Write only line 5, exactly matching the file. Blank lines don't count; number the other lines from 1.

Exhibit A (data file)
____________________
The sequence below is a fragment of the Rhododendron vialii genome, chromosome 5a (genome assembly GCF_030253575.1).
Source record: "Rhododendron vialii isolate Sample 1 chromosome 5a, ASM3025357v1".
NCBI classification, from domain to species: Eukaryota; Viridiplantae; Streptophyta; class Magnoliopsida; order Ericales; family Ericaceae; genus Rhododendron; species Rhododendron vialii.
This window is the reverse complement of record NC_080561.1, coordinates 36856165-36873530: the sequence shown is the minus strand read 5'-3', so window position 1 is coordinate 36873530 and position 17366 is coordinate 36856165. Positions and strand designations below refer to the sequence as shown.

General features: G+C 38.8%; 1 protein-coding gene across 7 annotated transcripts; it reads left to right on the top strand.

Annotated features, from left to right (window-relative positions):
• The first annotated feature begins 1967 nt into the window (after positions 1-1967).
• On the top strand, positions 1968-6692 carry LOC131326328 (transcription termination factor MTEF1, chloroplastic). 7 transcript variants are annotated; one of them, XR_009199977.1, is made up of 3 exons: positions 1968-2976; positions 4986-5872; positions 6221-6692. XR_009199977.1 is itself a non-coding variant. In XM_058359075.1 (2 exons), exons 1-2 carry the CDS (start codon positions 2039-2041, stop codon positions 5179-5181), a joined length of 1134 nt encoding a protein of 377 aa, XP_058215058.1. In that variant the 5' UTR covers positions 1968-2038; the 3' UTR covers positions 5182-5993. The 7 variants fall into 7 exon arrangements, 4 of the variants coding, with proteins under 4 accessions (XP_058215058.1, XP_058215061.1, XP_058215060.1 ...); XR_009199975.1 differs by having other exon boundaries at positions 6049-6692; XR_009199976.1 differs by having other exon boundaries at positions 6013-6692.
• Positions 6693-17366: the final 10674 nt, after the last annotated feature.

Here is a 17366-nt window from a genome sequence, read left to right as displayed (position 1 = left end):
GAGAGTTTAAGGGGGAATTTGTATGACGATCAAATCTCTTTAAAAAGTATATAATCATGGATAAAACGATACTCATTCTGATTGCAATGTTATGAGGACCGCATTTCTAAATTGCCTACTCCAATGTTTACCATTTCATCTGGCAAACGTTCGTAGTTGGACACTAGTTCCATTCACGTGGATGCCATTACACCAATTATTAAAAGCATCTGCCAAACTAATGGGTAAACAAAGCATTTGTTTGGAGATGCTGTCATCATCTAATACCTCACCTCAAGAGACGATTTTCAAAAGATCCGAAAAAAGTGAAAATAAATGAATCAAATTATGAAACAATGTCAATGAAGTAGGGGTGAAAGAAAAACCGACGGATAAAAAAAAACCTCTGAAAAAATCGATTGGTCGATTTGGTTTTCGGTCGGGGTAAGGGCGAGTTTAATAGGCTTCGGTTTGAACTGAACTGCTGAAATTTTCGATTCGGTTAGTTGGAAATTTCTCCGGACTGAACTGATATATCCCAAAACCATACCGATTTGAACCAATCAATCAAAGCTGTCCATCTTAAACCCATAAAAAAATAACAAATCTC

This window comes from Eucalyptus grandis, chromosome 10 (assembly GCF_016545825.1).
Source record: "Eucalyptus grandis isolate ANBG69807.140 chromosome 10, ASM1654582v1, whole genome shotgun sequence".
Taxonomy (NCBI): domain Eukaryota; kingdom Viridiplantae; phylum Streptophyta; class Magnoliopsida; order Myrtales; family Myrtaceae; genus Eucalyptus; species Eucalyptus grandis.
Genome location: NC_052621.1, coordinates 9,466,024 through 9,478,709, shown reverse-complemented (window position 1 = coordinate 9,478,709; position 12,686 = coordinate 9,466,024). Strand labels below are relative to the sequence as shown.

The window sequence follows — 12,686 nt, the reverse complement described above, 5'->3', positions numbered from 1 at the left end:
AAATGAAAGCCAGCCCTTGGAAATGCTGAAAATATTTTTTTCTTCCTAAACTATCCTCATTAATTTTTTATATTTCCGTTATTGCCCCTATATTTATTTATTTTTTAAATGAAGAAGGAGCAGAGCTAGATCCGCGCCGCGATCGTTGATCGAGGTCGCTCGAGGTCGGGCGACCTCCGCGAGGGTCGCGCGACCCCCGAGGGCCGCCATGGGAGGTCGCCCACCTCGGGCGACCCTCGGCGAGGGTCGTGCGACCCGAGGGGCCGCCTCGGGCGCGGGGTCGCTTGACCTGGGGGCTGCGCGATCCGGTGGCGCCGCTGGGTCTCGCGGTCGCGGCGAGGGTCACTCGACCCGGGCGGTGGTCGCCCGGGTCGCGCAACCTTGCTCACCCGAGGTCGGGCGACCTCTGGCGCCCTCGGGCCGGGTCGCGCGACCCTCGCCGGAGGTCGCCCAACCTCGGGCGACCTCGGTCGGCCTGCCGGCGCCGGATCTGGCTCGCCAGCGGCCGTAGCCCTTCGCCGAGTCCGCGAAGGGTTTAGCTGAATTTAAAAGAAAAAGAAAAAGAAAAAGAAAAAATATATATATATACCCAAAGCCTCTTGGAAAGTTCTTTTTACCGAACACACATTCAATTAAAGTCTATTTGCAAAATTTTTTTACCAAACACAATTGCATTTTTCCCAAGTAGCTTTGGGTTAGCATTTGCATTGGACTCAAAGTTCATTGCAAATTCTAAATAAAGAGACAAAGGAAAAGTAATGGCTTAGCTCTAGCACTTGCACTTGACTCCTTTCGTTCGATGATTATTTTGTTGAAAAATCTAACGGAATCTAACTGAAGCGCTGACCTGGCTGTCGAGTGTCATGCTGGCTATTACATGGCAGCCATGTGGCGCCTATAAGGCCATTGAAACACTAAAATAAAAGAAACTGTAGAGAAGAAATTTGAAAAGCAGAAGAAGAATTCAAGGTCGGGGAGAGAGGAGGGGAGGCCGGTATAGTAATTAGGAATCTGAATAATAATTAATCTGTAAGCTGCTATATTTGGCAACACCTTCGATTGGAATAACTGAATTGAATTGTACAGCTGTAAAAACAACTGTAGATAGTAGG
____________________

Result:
General features: G+C 38.8%; 1 protein-coding gene across 7 annotated transcripts; it reads left to right on the top strand.